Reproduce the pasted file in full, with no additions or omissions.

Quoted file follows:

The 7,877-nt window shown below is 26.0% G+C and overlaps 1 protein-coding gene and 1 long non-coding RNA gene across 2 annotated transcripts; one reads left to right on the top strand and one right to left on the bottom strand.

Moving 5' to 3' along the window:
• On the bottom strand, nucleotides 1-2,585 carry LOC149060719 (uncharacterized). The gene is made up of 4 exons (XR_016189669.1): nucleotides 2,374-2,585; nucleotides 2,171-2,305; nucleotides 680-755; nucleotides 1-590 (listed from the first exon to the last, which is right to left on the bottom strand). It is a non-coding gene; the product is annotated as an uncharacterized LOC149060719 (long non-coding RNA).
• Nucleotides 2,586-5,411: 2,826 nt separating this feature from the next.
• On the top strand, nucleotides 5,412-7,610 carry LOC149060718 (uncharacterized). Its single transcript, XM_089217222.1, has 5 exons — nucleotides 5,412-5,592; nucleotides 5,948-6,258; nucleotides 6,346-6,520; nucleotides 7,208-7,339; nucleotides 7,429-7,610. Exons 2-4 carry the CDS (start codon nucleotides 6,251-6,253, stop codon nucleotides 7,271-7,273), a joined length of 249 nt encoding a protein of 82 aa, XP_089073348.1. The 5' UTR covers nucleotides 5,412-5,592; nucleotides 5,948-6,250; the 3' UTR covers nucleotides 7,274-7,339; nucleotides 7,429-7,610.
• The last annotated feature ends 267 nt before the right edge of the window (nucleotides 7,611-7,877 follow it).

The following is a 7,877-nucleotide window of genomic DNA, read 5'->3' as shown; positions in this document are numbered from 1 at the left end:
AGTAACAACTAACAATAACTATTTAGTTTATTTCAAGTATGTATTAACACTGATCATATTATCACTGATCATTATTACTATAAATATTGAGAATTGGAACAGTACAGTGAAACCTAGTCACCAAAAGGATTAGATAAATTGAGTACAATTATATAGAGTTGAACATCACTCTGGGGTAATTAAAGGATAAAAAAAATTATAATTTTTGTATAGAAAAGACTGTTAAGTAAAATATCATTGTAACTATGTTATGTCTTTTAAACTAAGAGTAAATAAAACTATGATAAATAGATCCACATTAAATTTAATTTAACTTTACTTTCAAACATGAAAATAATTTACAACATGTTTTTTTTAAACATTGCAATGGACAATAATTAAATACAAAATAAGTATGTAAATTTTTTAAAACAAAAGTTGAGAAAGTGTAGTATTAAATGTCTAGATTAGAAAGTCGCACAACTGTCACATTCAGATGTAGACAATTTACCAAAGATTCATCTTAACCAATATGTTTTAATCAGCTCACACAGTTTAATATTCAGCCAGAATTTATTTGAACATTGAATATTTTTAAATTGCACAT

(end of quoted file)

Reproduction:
The 7,877-nt window shown below is 26.0% G+C and overlaps 1 protein-coding gene and 1 long non-coding RNA gene across 2 annotated transcripts; one reads left to right on the top strand and one right to left on the bottom strand.

Moving 5' to 3' along the window:
• On the bottom strand, nucleotides 1-2,585 carry LOC149060719 (uncharacterized). The gene is made up of 4 exons (XR_016189669.1): nucleotides 2,374-2,585; nucleotides 2,171-2,305; nucleotides 680-755; nucleotides 1-590 (listed from the first exon to the last, which is right to left on the bottom strand). It is a non-coding gene; the product is annotated as an uncharacterized LOC149060719 (long non-coding RNA).
• Nucleotides 2,586-5,411: 2,826 nt separating this feature from the next.
• On the top strand, nucleotides 5,412-7,610 carry LOC149060718 (uncharacterized). Its single transcript, XM_089217222.1, has 5 exons — nucleotides 5,412-5,592; nucleotides 5,948-6,258; nucleotides 6,346-6,520; nucleotides 7,208-7,339; nucleotides 7,429-7,610. Exons 2-4 carry the CDS (start codon nucleotides 6,251-6,253, stop codon nucleotides 7,271-7,273), a joined length of 249 nt encoding a protein of 82 aa, XP_089073348.1. The 5' UTR covers nucleotides 5,412-5,592; nucleotides 5,948-6,250; the 3' UTR covers nucleotides 7,274-7,339; nucleotides 7,429-7,610.
• The last annotated feature ends 267 nt before the right edge of the window (nucleotides 7,611-7,877 follow it).

The following is a 7,877-nucleotide window of genomic DNA, read 5'->3' as shown; positions in this document are numbered from 1 at the left end:
AGTAACAACTAACAATAACTATTTAGTTTATTTCAAGTATGTATTAACACTGATCATATTATCACTGATCATTATTACTATAAATATTGAGAATTGGAACAGTACAGTGAAACCTAGTCACCAAAAGGATTAGATAAATTGAGTACAATTATATAGAGTTGAACATCACTCTGGGGTAATTAAAGGATAAAAAAAATTATAATTTTTGTATAGAAAAGACTGTTAAGTAAAATATCATTGTAACTATGTTATGTCTTTTAAACTAAGAGTAAATAAAACTATGATAAATAGATCCACATTAAATTTAATTTAACTTTACTTTCAAACATGAAAATAATTTACAACATGTTTTTTTTAAACATTGCAATGGACAATAATTAAATACAAAATAAGTATGTAAATTTTTTAAAACAAAAGTTGAGAAAGTGTAGTATTAAATGTCTAGATTAGAAAGTCGCACAACTGTCACATTCAGATGTAGACAATTTACCAAAGATTCATCTTAACCAATATGTTTTAATCAGCTCACACAGTTTAATATTCAGCCAGAATTTATTTGAACATTGAATATTTTTAAATTGCACAT